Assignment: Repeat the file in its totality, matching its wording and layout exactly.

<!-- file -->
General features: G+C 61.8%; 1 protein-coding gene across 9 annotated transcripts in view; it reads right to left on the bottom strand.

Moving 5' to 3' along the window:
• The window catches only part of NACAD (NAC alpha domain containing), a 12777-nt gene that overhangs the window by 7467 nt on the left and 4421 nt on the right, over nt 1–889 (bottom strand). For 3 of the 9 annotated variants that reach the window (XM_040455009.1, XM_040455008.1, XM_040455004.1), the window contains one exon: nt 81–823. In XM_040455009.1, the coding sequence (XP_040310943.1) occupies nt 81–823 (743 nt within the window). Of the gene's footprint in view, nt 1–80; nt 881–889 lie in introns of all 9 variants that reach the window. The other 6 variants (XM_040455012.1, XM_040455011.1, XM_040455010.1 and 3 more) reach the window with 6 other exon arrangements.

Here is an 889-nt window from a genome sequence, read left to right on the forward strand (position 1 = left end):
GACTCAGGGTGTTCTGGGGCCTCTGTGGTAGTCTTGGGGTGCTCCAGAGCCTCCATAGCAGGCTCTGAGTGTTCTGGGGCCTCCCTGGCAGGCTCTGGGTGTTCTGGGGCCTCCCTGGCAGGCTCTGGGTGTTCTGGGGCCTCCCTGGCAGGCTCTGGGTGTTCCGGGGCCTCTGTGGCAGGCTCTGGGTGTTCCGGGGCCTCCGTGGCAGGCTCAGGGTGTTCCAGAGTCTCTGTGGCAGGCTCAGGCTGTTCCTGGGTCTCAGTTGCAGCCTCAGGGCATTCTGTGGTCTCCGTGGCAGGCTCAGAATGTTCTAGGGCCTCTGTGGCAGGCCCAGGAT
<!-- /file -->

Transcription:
General features: G+C 61.8%; 1 protein-coding gene across 9 annotated transcripts in view; it reads right to left on the bottom strand.

Moving 5' to 3' along the window:
• The window catches only part of NACAD (NAC alpha domain containing), a 12777-nt gene that overhangs the window by 7467 nt on the left and 4421 nt on the right, over nt 1–889 (bottom strand). For 3 of the 9 annotated variants that reach the window (XM_040455009.1, XM_040455008.1, XM_040455004.1), the window contains one exon: nt 81–823. In XM_040455009.1, the coding sequence (XP_040310943.1) occupies nt 81–823 (743 nt within the window). Of the gene's footprint in view, nt 1–80; nt 881–889 lie in introns of all 9 variants that reach the window. The other 6 variants (XM_040455012.1, XM_040455011.1, XM_040455010.1 and 3 more) reach the window with 6 other exon arrangements.

Here is an 889-nt window from a genome sequence, read left to right on the forward strand (position 1 = left end):
GACTCAGGGTGTTCTGGGGCCTCTGTGGTAGTCTTGGGGTGCTCCAGAGCCTCCATAGCAGGCTCTGAGTGTTCTGGGGCCTCCCTGGCAGGCTCTGGGTGTTCTGGGGCCTCCCTGGCAGGCTCTGGGTGTTCTGGGGCCTCCCTGGCAGGCTCTGGGTGTTCCGGGGCCTCTGTGGCAGGCTCTGGGTGTTCCGGGGCCTCCGTGGCAGGCTCAGGGTGTTCCAGAGTCTCTGTGGCAGGCTCAGGCTGTTCCTGGGTCTCAGTTGCAGCCTCAGGGCATTCTGTGGTCTCCGTGGCAGGCTCAGAATGTTCTAGGGCCTCTGTGGCAGGCCCAGGAT